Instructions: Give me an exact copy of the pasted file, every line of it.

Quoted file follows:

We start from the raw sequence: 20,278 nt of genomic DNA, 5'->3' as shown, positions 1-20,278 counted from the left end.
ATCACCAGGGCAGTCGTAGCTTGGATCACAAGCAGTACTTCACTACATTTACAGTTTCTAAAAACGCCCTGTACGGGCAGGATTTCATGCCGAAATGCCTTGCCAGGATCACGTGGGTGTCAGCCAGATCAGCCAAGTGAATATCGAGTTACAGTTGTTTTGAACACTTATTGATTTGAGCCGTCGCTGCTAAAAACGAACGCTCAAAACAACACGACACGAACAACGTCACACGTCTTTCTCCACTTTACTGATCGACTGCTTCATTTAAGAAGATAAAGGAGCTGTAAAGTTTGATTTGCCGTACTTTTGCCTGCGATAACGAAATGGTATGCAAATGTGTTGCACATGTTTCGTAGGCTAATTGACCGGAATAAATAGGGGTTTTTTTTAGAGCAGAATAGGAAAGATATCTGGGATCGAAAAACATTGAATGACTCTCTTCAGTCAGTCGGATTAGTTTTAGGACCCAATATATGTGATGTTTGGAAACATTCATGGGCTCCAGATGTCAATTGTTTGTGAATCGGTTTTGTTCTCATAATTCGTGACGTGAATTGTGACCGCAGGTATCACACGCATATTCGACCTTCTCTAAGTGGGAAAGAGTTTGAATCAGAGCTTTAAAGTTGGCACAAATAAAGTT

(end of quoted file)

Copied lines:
We start from the raw sequence: 20,278 nt of genomic DNA, 5'->3' as shown, positions 1-20,278 counted from the left end.
ATCACCAGGGCAGTCGTAGCTTGGATCACAAGCAGTACTTCACTACATTTACAGTTTCTAAAAACGCCCTGTACGGGCAGGATTTCATGCCGAAATGCCTTGCCAGGATCACGTGGGTGTCAGCCAGATCAGCCAAGTGAATATCGAGTTACAGTTGTTTTGAACACTTATTGATTTGAGCCGTCGCTGCTAAAAACGAACGCTCAAAACAACACGACACGAACAACGTCACACGTCTTTCTCCACTTTACTGATCGACTGCTTCATTTAAGAAGATAAAGGAGCTGTAAAGTTTGATTTGCCGTACTTTTGCCTGCGATAACGAAATGGTATGCAAATGTGTTGCACATGTTTCGTAGGCTAATTGACCGGAATAAATAGGGGTTTTTTTTAGAGCAGAATAGGAAAGATATCTGGGATCGAAAAACATTGAATGACTCTCTTCAGTCAGTCGGATTAGTTTTAGGACCCAATATATGTGATGTTTGGAAACATTCATGGGCTCCAGATGTCAATTGTTTGTGAATCGGTTTTGTTCTCATAATTCGTGACGTGAATTGTGACCGCAGGTATCACACGCATATTCGACCTTCTCTAAGTGGGAAAGAGTTTGAATCAGAGCTTTAAAGTTGGCACAAATAAAGTT